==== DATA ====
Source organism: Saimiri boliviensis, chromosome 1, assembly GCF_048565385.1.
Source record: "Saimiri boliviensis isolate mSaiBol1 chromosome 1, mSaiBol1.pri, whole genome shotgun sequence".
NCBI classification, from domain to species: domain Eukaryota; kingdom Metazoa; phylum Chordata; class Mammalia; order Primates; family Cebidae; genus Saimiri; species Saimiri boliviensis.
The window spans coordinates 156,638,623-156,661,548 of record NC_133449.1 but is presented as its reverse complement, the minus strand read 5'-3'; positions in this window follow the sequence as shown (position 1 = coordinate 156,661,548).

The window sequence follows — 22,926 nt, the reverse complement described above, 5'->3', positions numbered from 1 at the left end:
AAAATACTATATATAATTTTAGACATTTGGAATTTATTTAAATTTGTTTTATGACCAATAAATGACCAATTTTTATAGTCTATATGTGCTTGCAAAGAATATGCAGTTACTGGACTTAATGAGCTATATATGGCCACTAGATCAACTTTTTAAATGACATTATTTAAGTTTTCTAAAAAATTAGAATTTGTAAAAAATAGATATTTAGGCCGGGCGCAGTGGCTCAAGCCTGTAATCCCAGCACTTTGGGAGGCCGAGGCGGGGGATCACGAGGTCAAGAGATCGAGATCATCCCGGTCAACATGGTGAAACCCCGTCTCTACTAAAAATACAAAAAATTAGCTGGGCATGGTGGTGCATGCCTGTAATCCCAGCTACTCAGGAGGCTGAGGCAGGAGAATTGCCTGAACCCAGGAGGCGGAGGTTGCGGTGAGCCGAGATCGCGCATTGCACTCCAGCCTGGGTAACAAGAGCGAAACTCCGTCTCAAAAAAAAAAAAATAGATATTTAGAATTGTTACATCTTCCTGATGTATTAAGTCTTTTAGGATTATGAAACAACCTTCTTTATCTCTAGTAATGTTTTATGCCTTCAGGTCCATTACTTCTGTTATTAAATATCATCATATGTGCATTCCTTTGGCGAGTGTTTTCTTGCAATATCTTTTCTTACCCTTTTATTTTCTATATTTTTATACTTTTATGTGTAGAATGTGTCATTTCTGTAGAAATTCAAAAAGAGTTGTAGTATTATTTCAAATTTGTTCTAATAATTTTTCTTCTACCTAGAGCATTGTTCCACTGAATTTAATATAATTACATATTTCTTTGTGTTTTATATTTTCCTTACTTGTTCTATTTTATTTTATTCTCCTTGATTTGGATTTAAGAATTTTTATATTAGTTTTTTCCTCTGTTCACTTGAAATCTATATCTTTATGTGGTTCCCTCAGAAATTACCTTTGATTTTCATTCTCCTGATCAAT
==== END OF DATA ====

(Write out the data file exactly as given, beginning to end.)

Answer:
Source organism: Saimiri boliviensis, chromosome 1, assembly GCF_048565385.1.
Source record: "Saimiri boliviensis isolate mSaiBol1 chromosome 1, mSaiBol1.pri, whole genome shotgun sequence".
NCBI classification, from domain to species: domain Eukaryota; kingdom Metazoa; phylum Chordata; class Mammalia; order Primates; family Cebidae; genus Saimiri; species Saimiri boliviensis.
The window spans coordinates 156,638,623-156,661,548 of record NC_133449.1 but is presented as its reverse complement, the minus strand read 5'-3'; positions in this window follow the sequence as shown (position 1 = coordinate 156,661,548).

The window sequence follows — 22,926 nt, the reverse complement described above, 5'->3', positions numbered from 1 at the left end:
AAAATACTATATATAATTTTAGACATTTGGAATTTATTTAAATTTGTTTTATGACCAATAAATGACCAATTTTTATAGTCTATATGTGCTTGCAAAGAATATGCAGTTACTGGACTTAATGAGCTATATATGGCCACTAGATCAACTTTTTAAATGACATTATTTAAGTTTTCTAAAAAATTAGAATTTGTAAAAAATAGATATTTAGGCCGGGCGCAGTGGCTCAAGCCTGTAATCCCAGCACTTTGGGAGGCCGAGGCGGGGGATCACGAGGTCAAGAGATCGAGATCATCCCGGTCAACATGGTGAAACCCCGTCTCTACTAAAAATACAAAAAATTAGCTGGGCATGGTGGTGCATGCCTGTAATCCCAGCTACTCAGGAGGCTGAGGCAGGAGAATTGCCTGAACCCAGGAGGCGGAGGTTGCGGTGAGCCGAGATCGCGCATTGCACTCCAGCCTGGGTAACAAGAGCGAAACTCCGTCTCAAAAAAAAAAAAATAGATATTTAGAATTGTTACATCTTCCTGATGTATTAAGTCTTTTAGGATTATGAAACAACCTTCTTTATCTCTAGTAATGTTTTATGCCTTCAGGTCCATTACTTCTGTTATTAAATATCATCATATGTGCATTCCTTTGGCGAGTGTTTTCTTGCAATATCTTTTCTTACCCTTTTATTTTCTATATTTTTATACTTTTATGTGTAGAATGTGTCATTTCTGTAGAAATTCAAAAAGAGTTGTAGTATTATTTCAAATTTGTTCTAATAATTTTTCTTCTACCTAGAGCATTGTTCCACTGAATTTAATATAATTACATATTTCTTTGTGTTTTATATTTTCCTTACTTGTTCTATTTTATTTTATTCTCCTTGATTTGGATTTAAGAATTTTTATATTAGTTTTTTCCTCTGTTCACTTGAAATCTATATCTTTATGTGGTTCCCTCAGAAATTACCTTTGATTTTCATTCTCCTGATCAAT